# Probability of defective of 1 item after picking 5 items out

I had a quiz and one of the question is : If I have 25 items among them 10 are defective. The question is I pick 5 out of 25 and test them, what is the chance of 3 of them are defective.

The correct answer is using hypergeometric distribution. However my question is if I assume all 5 items are tested at the same time ( that means independent from each other) is it possible that it will become binomial distribution ?

Another question is if I pick randomly 5 items out of 25 and randomly number them as item 1,2,3,4,5. What is the probability of defective for item 1? My TA said that because we pick 5 out of 25 without replacement then the probability of defective of one item in the batch of 5 is no longer $\frac{10}{25}$ so I should use hyper geometric distribution in this case. I am quite confused since picking give you no new information how can the probability of defective of one random item changes? Can someone help me to clarify?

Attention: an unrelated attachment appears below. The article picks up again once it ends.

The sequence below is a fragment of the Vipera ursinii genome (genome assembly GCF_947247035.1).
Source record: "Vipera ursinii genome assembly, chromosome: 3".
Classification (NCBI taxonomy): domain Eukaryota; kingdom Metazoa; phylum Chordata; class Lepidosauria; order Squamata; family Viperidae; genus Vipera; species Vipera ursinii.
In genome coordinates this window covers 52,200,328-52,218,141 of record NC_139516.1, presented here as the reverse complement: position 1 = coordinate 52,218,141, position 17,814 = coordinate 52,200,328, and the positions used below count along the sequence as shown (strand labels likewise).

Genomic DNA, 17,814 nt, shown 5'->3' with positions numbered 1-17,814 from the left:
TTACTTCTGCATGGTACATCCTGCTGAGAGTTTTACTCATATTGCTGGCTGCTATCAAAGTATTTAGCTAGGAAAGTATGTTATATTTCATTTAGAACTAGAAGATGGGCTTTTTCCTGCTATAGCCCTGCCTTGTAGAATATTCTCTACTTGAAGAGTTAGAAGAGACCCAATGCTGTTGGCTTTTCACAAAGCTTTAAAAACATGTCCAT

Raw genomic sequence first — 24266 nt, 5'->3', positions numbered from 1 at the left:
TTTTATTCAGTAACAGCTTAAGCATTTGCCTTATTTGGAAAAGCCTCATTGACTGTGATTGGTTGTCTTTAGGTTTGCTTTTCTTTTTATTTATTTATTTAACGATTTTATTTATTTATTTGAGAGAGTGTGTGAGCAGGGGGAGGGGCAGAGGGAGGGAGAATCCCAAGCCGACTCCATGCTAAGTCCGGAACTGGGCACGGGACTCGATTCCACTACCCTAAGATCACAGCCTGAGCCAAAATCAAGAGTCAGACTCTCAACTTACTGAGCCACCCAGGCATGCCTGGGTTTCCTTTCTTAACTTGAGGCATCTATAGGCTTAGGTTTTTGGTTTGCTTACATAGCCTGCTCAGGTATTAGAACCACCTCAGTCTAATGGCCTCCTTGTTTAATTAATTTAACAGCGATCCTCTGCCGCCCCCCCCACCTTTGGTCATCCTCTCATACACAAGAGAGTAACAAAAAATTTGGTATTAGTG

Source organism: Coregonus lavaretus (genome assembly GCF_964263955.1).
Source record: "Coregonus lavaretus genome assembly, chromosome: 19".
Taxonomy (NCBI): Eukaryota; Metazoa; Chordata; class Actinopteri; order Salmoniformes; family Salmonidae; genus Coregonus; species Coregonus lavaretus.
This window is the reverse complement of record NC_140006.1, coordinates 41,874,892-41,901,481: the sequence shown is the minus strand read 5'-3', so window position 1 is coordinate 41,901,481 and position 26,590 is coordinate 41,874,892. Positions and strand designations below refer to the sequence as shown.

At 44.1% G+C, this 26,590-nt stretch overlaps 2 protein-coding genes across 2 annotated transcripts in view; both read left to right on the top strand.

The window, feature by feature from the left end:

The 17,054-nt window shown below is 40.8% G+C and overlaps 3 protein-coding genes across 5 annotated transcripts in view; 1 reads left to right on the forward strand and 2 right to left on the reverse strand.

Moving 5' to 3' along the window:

Thank you

The only way to get a binomial distribution is to assume that the sampling is done with replacement. If the sampling is without replacement, the distribution of the number of defectives is hypergeometric.

For your second question, if you pick $5$ items and number them, the probability the first is defective is $\frac{10}{25}$. The probability the second is defective is also $\frac{10}{25}$. And so on. Many people find this unintuitive at first.

Of course the conditional probability the second is defective, given the first is, is not $\frac{10}{25}$. When we do sampling without replacement, we lose independence.

The use of binomial and hypergeometric hinges on the concept of whether the samples are replaced or not. If it is replaced, then the probability of picking the second of n itmes remains the same as the first through n times that are picked while without replacement, the probability keeps reducing everytime you pick an item, in other words, the denominator is not any more the same 25. This is the key difference between the binomial and hypergeometric.